Wednesday, March 28, 2012

Common Cliché for a Chicken

Writers have been taught time and time again to avoid common expressions and clichés like bark up the wrong tree, cut to the chase, and go back to the drawing board.  These phrases should be avoided because they have been used so frequently that the actual phrases lose meaning.  In fact these expressions may lose the ability to conjure up images at all.

Many of us understand the meaning of a phrase like "running around like a chicken with its head cut off," but may never have actually seen how a chicken acts after it is beheaded.  I hadn't until I recently "youtubed" it (I wouldn't recommend it).  During a time when most people raised their own livestock, this expression was probably a good way to describe frantic, aimless running around.  However for the people of Fruita, Colorado, the expression, "running around like a chicken with its head cut off," has special meaning.

In 1945, a man named Lloyd Olsen sauntered off to the chicken coop to fetch dinner for his wife and mother-in-law.  He chose a chicken named Mike to garnish his platter.  However, Mike had other aspirations.  After running around with its head cut off, Mike clumsily balanced himself on a perch.  Lloyd knew Mike must be miraculous and decided to nurture this headless cockerel.  With an eyedropper, Lloyd would feed Mike milk, water, and a bit of corn.  Mike then appeared on the big stage, publicly displayed for a fee of twenty-five cents.  Unfortunately Mike's tour ended eighteen months later in a motel in Pheonix, where supposedly the cockerel choked on a kernel of corn.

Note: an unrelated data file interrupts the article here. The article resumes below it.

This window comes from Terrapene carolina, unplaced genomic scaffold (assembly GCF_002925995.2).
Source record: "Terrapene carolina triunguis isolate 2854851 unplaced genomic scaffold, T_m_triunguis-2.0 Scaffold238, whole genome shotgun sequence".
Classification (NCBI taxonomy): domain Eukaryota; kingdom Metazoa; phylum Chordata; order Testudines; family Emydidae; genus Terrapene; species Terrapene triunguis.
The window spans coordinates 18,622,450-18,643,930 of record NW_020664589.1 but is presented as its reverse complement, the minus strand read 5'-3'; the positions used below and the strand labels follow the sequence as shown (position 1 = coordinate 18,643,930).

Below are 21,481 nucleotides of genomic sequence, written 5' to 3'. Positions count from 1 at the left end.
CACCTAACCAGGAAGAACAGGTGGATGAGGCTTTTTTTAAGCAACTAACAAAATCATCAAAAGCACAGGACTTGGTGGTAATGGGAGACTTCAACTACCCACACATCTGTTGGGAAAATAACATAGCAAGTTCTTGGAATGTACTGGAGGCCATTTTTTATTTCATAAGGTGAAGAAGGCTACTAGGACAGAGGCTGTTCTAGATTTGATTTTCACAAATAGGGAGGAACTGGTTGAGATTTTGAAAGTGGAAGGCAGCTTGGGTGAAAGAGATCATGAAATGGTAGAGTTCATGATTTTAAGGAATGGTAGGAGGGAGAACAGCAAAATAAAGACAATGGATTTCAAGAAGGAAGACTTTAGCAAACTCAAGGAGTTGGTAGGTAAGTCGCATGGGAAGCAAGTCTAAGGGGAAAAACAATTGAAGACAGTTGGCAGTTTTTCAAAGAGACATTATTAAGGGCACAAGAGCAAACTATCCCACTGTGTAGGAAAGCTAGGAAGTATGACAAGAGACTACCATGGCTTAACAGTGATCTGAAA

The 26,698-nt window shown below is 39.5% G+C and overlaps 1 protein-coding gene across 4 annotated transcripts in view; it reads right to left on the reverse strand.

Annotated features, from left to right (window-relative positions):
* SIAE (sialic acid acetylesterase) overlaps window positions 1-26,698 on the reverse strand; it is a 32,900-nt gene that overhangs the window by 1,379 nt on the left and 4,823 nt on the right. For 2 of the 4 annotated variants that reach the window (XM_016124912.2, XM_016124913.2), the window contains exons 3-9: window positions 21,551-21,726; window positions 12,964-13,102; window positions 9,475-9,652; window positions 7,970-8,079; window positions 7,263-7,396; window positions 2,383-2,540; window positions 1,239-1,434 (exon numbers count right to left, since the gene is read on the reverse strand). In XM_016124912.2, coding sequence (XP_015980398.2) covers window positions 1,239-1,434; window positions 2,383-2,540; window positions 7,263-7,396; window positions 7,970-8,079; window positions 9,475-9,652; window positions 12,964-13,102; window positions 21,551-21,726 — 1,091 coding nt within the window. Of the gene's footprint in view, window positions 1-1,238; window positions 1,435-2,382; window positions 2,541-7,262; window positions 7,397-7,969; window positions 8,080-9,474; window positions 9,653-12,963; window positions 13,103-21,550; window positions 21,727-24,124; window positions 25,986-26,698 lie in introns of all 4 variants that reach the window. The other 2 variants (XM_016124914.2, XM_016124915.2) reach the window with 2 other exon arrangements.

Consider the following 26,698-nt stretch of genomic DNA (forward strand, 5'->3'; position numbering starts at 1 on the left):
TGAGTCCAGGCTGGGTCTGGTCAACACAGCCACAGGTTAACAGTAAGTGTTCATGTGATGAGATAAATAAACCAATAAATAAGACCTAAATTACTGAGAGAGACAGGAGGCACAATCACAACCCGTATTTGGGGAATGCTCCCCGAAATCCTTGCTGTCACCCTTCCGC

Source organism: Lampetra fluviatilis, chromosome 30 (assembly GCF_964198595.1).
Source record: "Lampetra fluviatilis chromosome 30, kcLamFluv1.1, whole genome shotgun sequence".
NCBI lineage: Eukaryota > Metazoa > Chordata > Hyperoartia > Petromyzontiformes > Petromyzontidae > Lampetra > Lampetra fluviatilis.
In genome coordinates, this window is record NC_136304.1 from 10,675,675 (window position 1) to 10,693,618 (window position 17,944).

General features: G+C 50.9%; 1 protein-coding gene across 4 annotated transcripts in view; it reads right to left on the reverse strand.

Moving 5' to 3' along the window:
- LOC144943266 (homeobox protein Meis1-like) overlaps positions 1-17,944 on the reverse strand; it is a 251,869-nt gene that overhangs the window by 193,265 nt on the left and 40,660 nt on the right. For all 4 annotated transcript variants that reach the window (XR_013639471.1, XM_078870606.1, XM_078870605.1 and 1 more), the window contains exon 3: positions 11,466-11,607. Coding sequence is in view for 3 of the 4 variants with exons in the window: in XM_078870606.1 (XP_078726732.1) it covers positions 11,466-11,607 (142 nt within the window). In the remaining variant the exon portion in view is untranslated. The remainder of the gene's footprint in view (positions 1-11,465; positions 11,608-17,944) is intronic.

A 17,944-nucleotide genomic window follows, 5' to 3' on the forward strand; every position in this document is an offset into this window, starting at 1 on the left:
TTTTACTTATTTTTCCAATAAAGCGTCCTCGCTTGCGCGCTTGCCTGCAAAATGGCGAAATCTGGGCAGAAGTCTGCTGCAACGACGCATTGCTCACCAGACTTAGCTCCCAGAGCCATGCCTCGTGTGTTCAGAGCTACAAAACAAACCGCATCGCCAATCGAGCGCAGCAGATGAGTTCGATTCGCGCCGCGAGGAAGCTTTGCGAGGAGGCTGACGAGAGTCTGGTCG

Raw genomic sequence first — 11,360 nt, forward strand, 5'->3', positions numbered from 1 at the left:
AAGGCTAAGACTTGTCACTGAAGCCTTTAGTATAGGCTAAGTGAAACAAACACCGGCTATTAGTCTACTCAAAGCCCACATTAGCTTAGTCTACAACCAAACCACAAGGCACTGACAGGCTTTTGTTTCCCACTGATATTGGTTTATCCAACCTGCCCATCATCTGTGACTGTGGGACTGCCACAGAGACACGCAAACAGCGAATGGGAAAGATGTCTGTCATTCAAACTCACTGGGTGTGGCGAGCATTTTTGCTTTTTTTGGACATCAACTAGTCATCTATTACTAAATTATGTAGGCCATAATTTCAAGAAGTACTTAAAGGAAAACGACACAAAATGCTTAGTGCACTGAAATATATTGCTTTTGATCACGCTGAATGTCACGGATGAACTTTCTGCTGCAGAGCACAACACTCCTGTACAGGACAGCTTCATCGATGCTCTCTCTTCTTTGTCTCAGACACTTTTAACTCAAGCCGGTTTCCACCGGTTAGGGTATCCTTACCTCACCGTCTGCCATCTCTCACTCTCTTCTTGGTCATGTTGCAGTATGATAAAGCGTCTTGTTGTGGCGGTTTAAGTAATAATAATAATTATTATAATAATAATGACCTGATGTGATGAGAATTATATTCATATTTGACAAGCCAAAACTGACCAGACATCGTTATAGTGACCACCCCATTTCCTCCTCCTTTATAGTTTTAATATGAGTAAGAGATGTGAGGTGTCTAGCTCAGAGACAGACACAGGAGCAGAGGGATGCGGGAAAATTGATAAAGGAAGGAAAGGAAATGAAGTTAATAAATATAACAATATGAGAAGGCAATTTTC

How might you ask that a chicken can live for eighteen months without its head?  The secret lies in the taste buds of Lloyd's mother-in-law.  In order to make a good impression on his mother-in-law, Lloyd tried to savor the tastiest part of the chicken:  its neck.  When he beheaded Mike, he missed his carotid artery and left one ear and most of the brain stem intact.  Fortunately for Mike, a clot prevented him from bleeding to death, and the brain stem is in charge of basic functions like heart rate and breathing, allowing Mike to function pretty normally.

Since 1999, Fruita, Colorado has commemorated Mike the headless chicken every third weekend in May with "Mike the Headless Chicken Day."  This event includes a "5K Run Like a Headless Chicken Race," "Pin the Head on the Chicken,"the "Chicken Cluck-Off," and "Chicken Bingo."

Although this common expression may still have meaning to some, writers should still use caution when using these overused clichés.       

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